The relative intensity of the even- and odd-order harmonics encodes the magnitude of the space-charge field—and therefore of the trapped electron density. Employing a model developed for high-harmonic generation [4,24], one finds that the ratio between the even and odd harmonics is21] with resonant near-infrared pumping at a peak intensity of only .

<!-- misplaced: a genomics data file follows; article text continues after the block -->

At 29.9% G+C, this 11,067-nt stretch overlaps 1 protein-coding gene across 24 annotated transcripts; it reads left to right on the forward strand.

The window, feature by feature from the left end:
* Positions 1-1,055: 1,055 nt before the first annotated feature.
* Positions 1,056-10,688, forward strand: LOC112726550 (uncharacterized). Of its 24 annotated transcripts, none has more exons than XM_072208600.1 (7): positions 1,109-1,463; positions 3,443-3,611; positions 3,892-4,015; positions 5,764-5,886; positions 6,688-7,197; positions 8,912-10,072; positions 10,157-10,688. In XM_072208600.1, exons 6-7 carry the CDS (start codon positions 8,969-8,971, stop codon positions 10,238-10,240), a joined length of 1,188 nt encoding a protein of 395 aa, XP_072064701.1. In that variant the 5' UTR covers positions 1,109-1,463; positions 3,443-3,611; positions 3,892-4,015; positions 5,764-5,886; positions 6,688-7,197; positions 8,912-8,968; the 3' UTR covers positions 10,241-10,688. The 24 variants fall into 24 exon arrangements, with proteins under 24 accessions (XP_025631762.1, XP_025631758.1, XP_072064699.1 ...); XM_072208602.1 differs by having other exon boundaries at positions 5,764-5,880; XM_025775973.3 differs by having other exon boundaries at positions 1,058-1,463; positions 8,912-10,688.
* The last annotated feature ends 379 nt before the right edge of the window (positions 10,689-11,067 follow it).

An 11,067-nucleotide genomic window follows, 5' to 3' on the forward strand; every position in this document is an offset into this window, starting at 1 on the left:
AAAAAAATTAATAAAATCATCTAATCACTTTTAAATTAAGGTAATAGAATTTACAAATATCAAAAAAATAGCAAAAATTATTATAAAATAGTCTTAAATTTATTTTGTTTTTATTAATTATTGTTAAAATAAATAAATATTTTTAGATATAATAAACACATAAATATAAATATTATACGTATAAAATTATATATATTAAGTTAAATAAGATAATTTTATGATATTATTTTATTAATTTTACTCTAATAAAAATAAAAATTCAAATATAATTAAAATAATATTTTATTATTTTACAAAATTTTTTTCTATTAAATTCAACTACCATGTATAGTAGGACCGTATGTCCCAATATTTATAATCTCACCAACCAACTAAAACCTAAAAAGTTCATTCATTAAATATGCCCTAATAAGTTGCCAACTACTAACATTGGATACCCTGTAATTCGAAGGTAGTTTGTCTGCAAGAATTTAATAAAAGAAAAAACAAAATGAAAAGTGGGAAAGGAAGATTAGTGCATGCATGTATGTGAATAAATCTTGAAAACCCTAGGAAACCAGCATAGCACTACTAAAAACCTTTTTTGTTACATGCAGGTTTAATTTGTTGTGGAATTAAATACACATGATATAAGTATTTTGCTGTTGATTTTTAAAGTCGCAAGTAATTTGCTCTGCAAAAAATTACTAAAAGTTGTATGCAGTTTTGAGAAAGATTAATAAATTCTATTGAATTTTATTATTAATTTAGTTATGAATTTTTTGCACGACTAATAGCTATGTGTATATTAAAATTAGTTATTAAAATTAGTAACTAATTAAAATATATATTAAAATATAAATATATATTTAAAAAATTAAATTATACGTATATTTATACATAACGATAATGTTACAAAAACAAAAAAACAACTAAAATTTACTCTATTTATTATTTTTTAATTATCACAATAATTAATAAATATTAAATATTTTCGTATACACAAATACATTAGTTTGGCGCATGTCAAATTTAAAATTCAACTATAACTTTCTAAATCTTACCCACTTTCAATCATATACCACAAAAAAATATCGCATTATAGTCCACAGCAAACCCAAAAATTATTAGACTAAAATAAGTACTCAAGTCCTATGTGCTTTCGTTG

By perturbing the high-harmonic generation process with a weak second-harmonic field polarized parallel to the driver, we control the degree of asymmetry induced by the surface, a methodology first introduced by Glauber  and which developed in the field of optical poling . As observed in centrosymmetric gas molecules  and solids , varying the phase delay between the second harmonic and the fundamental fields induces modulation of the power of the odd and even harmonics, with two oscillations per cycle of the second harmonic. This is also what we measure at the interface for the ninth harmonic [black line in Fig. 3(a)]. Contrary to centrosymmetric media, however, the intrinsic broken symmetry induced by the surface charge results in the addition of a strong modulation of the even harmonics with half the periodicity of the odd harmonics, as shown in Fig. 3(a) for the eighth harmonic (red and orange lines). Manipulating the electron-hole trajectories by coherently adding space-charge and second-harmonic fields can also restore near-complete centrosymmetry, as exemplified by the suppression of the even harmonic signal to of the intrinsic value, for an appropriate delay of the second harmonic, as shown in Fig. 3(a). The residual even-harmonic signal possibly originates from the outskirts of the beam, where the shorter asymmetric electron-hole trajectories resulting from the lower intensity are not balanced at the same second-harmonic delay.